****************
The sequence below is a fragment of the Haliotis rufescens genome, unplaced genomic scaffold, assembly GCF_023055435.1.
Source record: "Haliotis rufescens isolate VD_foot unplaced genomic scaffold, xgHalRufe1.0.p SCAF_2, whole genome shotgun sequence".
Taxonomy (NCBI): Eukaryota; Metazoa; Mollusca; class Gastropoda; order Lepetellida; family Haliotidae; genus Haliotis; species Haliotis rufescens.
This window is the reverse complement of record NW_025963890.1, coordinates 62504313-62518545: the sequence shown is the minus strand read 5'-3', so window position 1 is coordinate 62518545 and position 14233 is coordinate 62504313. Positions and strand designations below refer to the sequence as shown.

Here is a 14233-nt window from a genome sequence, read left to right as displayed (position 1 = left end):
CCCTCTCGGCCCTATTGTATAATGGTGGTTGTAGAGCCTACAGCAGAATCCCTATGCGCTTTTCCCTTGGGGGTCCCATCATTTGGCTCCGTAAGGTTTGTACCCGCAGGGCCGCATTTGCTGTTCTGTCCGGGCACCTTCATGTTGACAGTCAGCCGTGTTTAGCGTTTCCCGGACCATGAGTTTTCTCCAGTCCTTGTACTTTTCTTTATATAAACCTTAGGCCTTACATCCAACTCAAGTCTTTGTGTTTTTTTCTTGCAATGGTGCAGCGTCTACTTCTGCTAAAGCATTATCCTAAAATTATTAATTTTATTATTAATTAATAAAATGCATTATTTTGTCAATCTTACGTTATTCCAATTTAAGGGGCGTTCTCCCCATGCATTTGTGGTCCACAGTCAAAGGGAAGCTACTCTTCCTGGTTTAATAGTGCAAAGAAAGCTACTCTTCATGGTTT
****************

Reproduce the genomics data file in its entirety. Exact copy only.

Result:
The sequence below is a fragment of the Haliotis rufescens genome, unplaced genomic scaffold, assembly GCF_023055435.1.
Source record: "Haliotis rufescens isolate VD_foot unplaced genomic scaffold, xgHalRufe1.0.p SCAF_2, whole genome shotgun sequence".
Taxonomy (NCBI): Eukaryota; Metazoa; Mollusca; class Gastropoda; order Lepetellida; family Haliotidae; genus Haliotis; species Haliotis rufescens.
This window is the reverse complement of record NW_025963890.1, coordinates 62504313-62518545: the sequence shown is the minus strand read 5'-3', so window position 1 is coordinate 62518545 and position 14233 is coordinate 62504313. Positions and strand designations below refer to the sequence as shown.

Here is a 14233-nt window from a genome sequence, read left to right as displayed (position 1 = left end):
CCCTCTCGGCCCTATTGTATAATGGTGGTTGTAGAGCCTACAGCAGAATCCCTATGCGCTTTTCCCTTGGGGGTCCCATCATTTGGCTCCGTAAGGTTTGTACCCGCAGGGCCGCATTTGCTGTTCTGTCCGGGCACCTTCATGTTGACAGTCAGCCGTGTTTAGCGTTTCCCGGACCATGAGTTTTCTCCAGTCCTTGTACTTTTCTTTATATAAACCTTAGGCCTTACATCCAACTCAAGTCTTTGTGTTTTTTTCTTGCAATGGTGCAGCGTCTACTTCTGCTAAAGCATTATCCTAAAATTATTAATTTTATTATTAATTAATAAAATGCATTATTTTGTCAATCTTACGTTATTCCAATTTAAGGGGCGTTCTCCCCATGCATTTGTGGTCCACAGTCAAAGGGAAGCTACTCTTCCTGGTTTAATAGTGCAAAGAAAGCTACTCTTCATGGTTT